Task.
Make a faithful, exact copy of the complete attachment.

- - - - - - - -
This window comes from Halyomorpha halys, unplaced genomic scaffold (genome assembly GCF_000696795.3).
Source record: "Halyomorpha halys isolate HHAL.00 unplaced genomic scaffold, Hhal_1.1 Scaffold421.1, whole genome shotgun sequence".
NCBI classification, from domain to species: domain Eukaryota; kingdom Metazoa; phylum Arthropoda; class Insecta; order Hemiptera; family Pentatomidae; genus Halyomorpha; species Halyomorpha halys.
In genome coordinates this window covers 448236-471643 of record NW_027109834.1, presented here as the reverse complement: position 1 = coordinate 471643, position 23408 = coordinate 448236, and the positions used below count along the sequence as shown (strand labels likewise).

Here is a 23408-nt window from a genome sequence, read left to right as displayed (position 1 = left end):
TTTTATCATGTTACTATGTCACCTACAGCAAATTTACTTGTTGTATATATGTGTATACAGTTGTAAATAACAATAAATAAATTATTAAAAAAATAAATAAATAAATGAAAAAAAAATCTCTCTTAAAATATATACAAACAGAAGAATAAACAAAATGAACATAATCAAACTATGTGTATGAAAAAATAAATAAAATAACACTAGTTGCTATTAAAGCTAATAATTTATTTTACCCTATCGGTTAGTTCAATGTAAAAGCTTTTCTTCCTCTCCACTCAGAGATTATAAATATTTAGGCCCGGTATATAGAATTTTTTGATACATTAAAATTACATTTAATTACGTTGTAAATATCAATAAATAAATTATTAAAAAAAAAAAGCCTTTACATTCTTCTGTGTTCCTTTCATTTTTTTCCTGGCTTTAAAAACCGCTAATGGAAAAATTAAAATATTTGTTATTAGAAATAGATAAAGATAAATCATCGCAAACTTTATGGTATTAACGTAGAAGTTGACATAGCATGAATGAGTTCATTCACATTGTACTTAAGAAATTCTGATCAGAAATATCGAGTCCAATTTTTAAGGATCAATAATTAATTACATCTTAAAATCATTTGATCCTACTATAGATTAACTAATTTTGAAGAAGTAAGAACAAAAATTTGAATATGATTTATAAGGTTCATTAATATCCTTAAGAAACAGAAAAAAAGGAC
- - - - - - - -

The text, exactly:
This window comes from Halyomorpha halys, unplaced genomic scaffold (genome assembly GCF_000696795.3).
Source record: "Halyomorpha halys isolate HHAL.00 unplaced genomic scaffold, Hhal_1.1 Scaffold421.1, whole genome shotgun sequence".
NCBI classification, from domain to species: domain Eukaryota; kingdom Metazoa; phylum Arthropoda; class Insecta; order Hemiptera; family Pentatomidae; genus Halyomorpha; species Halyomorpha halys.
In genome coordinates this window covers 448236-471643 of record NW_027109834.1, presented here as the reverse complement: position 1 = coordinate 471643, position 23408 = coordinate 448236, and the positions used below count along the sequence as shown (strand labels likewise).

Here is a 23408-nt window from a genome sequence, read left to right as displayed (position 1 = left end):
TTTTATCATGTTACTATGTCACCTACAGCAAATTTACTTGTTGTATATATGTGTATACAGTTGTAAATAACAATAAATAAATTATTAAAAAAATAAATAAATAAATGAAAAAAAAATCTCTCTTAAAATATATACAAACAGAAGAATAAACAAAATGAACATAATCAAACTATGTGTATGAAAAAATAAATAAAATAACACTAGTTGCTATTAAAGCTAATAATTTATTTTACCCTATCGGTTAGTTCAATGTAAAAGCTTTTCTTCCTCTCCACTCAGAGATTATAAATATTTAGGCCCGGTATATAGAATTTTTTGATACATTAAAATTACATTTAATTACGTTGTAAATATCAATAAATAAATTATTAAAAAAAAAAAGCCTTTACATTCTTCTGTGTTCCTTTCATTTTTTTCCTGGCTTTAAAAACCGCTAATGGAAAAATTAAAATATTTGTTATTAGAAATAGATAAAGATAAATCATCGCAAACTTTATGGTATTAACGTAGAAGTTGACATAGCATGAATGAGTTCATTCACATTGTACTTAAGAAATTCTGATCAGAAATATCGAGTCCAATTTTTAAGGATCAATAATTAATTACATCTTAAAATCATTTGATCCTACTATAGATTAACTAATTTTGAAGAAGTAAGAACAAAAATTTGAATATGATTTATAAGGTTCATTAATATCCTTAAGAAACAGAAAAAAAGGAC